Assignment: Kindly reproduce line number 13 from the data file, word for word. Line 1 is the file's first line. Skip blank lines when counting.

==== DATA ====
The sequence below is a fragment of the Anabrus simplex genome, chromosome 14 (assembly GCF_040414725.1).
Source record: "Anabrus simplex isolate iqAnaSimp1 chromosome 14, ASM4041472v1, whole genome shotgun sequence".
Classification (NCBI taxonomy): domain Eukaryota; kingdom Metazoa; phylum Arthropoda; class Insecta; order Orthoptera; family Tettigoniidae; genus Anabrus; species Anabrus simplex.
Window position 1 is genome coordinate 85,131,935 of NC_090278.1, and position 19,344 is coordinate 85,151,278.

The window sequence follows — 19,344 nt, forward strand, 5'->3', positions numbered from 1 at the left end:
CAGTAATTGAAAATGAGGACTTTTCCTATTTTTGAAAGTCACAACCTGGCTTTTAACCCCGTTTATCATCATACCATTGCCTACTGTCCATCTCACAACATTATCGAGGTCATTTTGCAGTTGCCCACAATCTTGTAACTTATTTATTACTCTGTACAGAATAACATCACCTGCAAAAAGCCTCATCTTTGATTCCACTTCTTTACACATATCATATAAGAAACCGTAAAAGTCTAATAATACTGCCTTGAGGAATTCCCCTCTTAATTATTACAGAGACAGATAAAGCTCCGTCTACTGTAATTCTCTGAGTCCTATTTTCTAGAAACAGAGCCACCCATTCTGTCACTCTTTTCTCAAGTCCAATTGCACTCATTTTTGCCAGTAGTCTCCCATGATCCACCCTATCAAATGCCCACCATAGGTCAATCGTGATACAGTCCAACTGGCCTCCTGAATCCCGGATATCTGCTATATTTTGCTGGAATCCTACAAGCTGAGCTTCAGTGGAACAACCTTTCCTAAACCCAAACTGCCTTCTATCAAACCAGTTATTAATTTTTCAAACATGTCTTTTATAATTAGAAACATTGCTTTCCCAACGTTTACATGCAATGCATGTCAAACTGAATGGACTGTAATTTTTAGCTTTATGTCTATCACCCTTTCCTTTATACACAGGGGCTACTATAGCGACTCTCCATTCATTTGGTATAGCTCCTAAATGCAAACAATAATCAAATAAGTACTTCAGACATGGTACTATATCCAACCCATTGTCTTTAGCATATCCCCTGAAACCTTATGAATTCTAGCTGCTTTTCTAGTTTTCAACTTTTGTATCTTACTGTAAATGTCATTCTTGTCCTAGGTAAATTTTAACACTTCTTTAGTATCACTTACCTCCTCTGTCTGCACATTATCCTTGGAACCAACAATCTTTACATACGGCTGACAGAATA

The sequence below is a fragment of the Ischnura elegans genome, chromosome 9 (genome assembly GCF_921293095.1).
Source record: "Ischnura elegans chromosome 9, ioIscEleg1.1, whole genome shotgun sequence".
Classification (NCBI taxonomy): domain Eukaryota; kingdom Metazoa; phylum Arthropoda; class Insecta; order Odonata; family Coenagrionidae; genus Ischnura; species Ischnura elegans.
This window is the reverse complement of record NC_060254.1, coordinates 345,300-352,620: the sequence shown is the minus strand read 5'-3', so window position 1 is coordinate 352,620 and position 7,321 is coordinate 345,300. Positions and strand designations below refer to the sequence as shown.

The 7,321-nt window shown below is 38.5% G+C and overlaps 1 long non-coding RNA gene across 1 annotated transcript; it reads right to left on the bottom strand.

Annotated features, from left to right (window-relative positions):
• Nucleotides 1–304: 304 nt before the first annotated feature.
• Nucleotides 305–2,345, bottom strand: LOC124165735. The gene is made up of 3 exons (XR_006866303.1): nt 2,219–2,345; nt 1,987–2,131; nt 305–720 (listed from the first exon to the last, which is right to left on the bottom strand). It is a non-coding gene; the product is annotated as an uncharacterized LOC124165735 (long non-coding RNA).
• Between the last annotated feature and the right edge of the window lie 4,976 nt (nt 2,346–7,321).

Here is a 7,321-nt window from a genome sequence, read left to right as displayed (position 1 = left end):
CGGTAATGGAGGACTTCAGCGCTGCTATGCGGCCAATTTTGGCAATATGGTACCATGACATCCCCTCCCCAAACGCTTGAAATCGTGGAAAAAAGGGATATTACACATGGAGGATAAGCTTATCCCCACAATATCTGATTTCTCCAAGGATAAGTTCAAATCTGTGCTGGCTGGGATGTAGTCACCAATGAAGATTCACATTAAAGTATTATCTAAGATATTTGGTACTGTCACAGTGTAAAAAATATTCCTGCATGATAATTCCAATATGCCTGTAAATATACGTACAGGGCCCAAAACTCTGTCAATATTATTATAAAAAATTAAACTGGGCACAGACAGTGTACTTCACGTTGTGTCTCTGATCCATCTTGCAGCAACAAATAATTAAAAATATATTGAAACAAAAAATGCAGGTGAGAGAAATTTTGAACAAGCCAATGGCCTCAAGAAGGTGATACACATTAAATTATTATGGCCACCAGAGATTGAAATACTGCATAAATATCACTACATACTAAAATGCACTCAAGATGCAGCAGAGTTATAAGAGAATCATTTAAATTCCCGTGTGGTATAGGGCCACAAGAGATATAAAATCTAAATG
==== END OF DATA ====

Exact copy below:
• Nucleotides 1–304: 304 nt before the first annotated feature.